Plastination! – Michael Chen

Plastination is  a process of preserving a human body or other organic form using polymers.  First, the bodies are embalmed and then dried out before being filled with reactive polymers which replace the water and fat in the tissue and allow the body or body part to be posed for display and study.  Gunther von Hagens created an exhibition titled “Body Worlds”, which was also the topic of this week’s lectures.  Von Hagens was the first artist to exhibit plastins (or plastinates) as art pieces as well as objects of scientific study.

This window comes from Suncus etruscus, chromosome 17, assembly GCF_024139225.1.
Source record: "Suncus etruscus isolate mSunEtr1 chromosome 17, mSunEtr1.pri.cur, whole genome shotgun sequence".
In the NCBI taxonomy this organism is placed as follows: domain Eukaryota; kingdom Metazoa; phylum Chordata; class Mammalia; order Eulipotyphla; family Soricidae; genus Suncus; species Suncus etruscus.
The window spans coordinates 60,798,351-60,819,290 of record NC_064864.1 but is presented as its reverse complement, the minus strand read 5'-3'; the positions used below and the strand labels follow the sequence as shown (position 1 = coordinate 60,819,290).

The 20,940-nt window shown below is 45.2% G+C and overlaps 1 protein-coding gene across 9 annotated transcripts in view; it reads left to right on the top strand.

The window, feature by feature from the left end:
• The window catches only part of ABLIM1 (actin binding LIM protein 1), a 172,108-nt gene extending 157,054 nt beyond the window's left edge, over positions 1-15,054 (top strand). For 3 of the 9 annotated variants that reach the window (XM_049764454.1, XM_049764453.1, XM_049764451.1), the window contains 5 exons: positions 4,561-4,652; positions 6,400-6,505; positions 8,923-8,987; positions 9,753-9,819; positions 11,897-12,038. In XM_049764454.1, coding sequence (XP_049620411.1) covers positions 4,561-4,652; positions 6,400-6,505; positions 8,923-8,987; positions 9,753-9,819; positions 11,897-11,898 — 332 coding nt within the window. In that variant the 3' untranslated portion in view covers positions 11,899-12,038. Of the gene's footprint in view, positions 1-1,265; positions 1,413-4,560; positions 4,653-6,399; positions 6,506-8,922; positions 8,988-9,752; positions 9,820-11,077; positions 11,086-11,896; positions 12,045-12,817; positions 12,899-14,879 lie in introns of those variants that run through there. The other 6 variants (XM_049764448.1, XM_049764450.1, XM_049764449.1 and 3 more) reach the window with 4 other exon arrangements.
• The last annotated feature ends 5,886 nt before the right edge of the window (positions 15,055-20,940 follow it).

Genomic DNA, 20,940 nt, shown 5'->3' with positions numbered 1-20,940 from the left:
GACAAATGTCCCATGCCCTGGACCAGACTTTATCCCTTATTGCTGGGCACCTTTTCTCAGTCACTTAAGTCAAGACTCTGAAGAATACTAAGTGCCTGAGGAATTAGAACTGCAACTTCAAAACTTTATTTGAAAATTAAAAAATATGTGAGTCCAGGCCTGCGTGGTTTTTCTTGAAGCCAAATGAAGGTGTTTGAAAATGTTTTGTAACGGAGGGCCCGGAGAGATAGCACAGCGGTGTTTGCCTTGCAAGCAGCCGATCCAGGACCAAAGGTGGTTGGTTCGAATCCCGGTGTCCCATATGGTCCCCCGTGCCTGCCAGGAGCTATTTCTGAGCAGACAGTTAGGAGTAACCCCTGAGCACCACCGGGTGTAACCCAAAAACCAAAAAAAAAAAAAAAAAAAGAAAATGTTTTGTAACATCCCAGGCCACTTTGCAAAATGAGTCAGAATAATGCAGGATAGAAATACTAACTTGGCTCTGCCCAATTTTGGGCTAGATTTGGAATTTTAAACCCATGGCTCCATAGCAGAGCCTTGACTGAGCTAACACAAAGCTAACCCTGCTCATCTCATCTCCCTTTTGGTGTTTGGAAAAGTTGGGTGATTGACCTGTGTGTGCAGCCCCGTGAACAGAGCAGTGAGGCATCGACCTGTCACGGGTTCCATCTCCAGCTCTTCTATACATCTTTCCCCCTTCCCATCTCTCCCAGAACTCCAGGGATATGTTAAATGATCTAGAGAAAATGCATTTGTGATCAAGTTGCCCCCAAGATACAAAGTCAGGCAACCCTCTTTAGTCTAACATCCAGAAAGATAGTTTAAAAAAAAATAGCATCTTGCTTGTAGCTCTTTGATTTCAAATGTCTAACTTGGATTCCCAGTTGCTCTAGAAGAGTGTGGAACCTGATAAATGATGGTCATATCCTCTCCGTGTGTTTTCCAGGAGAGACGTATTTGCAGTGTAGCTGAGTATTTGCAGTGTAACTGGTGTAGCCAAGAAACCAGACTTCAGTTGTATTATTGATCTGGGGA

The use of actual human cadavers and corpses of other animals as art objects raises some debate regarding the use of dead organisms in “art”.  The display of these items, however, is not much unlike the way the scientific community displays them.  Few objections are raised over the use of cadavers in a science setting.  I personally do not feel there is anything wrong with using human body parts as a medium for art, as the resulting plastins are also of use scientifically.  I do, however, also like Cassi Padget’s idea of challenging the artist to create something just as intriguing and beautiful using artificial means.


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